Like everyone who lifts weights, and undoubtedly everyone who competes in powerlifting – I want to get stronger. When you start your competitive journey (or sometimes mid-way through), you will decide to either take PED’s (Performance Enhancing Drugs) or, like me, not.
For me it was an easy decision, getting stronger was a personal thing – I wanted to see how good I could get with what I was born with, i.e. naturally. Steroids etc. would make me feel like I was cheating myself, and my PB’s would always feel tainted. I don’t want to take anything away from people who take PED’s as it’s a personal thing as I said, as long as they don’t then claim to be ‘all natural bro’.
I was always a ‘hard-gainer’ growing up, I think I’ve mentioned in previous articles that it took me six to seven years to put on a couple of stone. Getting to 120kg isn’t easy, and genetically not something that everyone can do. Apart from genetics, this is mainly because eating enough is hard work – the hardest part of strength training if you ask me. Now I’m getting older and my metabolism is slowing I’m finding the opposite and I struggle to keep my weight down.
I’ve always taken supplements, some have not been as useful and I’ve stopped using them, others I believe have helped me – and I continue to use them now. So, for this article I’ll walk you through what I use on a daily basis, and some that I’ve taken in the past and since stopped, and their scientific effects on the body.
Protein powder is widely known as a dietary supplement for sports use and probably the most well researched and socially acceptable out of all the supplements on this list.
Protein is a nutrient needed by the human body for growth and maintenance. Aside from water, proteins are the most abundant kind of molecules in the body. Protein can be found in all cells of the body and is the major structural component of cells, especially muscle – this also includes body organs, hair and skin. Proteins are also used in membranes, such as glycoproteins.
When broken down into amino acids, they are used as precursors to nucleic acid, co-enzymes, hormones, immune response, cellular repair, and other molecules essential for life. Additionally, protein is needed to form blood cells.
During human digestion, proteins are broken down in the stomach to smaller polypeptide chains via hydrochloric acid and protease actions. This is crucial for the absorption of the essential amino acids that cannot be bio-synthesised by the body.
There are nine essential amino acids which humans must obtain from their diet in order to prevent protein-energy malnutrition and resulting death. They are phenylalanine, valine, threonine, tryptophan, methionine, leucine, isoleucine, lysine, and histidine. There has been debate as to whether there are 8 or 9 essential amino acids. The consensus now seems to lean towards 9 since Histidine is not synthesised in adults.
There are five dispensable amino acids which humans are able to synthesize in the body. These five are alanine, aspartic acid, asparagine, glutamic acid and serine. There are six conditionally essential amino acids whose synthesis can be limited under special pathophysiological conditions, such as prematurity in the infant or individuals in severe catabolic distress. These six are arginine, cysteine, glycine, glutamine, proline and tyrosine.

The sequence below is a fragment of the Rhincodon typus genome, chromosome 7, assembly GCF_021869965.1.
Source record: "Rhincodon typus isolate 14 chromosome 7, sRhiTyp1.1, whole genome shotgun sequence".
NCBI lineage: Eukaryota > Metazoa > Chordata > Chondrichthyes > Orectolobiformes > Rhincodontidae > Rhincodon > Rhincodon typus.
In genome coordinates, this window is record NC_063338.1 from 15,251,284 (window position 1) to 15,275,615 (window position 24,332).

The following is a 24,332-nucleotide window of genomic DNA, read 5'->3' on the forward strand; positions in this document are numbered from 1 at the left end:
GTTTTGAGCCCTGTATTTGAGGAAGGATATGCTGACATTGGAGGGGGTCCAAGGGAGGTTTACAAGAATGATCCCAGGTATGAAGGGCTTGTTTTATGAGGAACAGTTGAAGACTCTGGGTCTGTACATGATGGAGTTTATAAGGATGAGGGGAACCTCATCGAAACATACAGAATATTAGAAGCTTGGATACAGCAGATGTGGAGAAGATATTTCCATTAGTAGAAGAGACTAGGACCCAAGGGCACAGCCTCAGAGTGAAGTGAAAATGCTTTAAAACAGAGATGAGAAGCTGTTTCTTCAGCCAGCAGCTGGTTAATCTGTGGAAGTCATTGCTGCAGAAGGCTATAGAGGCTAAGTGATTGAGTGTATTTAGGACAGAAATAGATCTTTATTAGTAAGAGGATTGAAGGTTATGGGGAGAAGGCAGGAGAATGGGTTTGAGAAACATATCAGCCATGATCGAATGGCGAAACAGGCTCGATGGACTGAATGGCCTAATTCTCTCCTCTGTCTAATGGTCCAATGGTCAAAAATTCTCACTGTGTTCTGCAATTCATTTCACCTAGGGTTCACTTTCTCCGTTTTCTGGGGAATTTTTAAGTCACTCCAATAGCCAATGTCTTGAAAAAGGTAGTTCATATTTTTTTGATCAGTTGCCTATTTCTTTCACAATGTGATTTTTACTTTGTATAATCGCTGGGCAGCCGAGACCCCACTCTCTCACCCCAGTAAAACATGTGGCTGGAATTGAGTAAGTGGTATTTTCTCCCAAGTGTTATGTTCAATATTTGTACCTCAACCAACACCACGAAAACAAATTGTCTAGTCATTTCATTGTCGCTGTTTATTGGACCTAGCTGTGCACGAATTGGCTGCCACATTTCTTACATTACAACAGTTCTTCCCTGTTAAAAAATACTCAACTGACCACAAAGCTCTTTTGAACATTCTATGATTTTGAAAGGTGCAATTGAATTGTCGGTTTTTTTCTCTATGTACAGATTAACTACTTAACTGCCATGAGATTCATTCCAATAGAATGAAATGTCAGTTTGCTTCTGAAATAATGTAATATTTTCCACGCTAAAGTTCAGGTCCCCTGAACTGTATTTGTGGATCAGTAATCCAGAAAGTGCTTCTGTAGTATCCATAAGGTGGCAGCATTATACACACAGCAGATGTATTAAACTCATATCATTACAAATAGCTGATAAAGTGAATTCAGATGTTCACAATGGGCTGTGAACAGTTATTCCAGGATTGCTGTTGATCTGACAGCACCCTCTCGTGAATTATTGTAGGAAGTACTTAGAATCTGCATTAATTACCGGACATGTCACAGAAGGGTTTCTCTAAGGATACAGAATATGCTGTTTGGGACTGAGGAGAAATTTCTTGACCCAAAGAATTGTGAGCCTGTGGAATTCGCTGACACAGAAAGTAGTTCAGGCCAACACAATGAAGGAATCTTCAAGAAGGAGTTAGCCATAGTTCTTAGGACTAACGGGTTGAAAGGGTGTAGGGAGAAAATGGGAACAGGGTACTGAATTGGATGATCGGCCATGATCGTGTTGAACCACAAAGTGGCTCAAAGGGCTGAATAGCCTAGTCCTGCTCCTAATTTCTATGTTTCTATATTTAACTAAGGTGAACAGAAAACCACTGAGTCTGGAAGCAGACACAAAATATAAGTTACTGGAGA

Pasiakos SM, et al (2014) conducted an examination of the hypothesis that protein supplements enhance recovery of muscle function and found the following:
Inclusion criteria required studies to recruit healthy adults less than 50 years of age and to evaluate the effects of protein supplements alone or in combination with carbohydrate on performance metrics including time-to-exhaustion, time-trial or isometric or isokinetic muscle strength and markers of muscle damage and soreness. Twenty-seven articles were identified of which 18 dealt exclusively with ingestion of protein supplements to reduce muscle damage and soreness and improve recovery of muscle function following exercise, whereas the remaining 9 articles assessed muscle damage as well as performance metrics during single or repeat bouts of exercise.
Papers were evaluated based on experimental design and examined for confounders that explain discrepancies between studies such as dietary control, training state of participants, sample size, direct or surrogate measures of muscle damage, and sensitivity of the performance metric.
High quality and consistent data demonstrated there is no apparent relationship between recovery of muscle function and ratings of muscle soreness and surrogate markers of muscle damage when protein supplements are consumed prior to, during or after a single bout of endurance or resistance exercise. There also appears to be insufficient experimental data demonstrating ingestion of a protein supplement following a bout of exercise attenuates muscle soreness and/or lowers markers of muscle damage. However, beneficial effects such as reduced muscle soreness and markers of muscle damage become more evident when supplemental protein is consumed after daily training sessions. Furthermore, the data suggest potential ergogenic effects associated with protein supplementation are greatest if participants are in negative nitrogen and/or energy balance.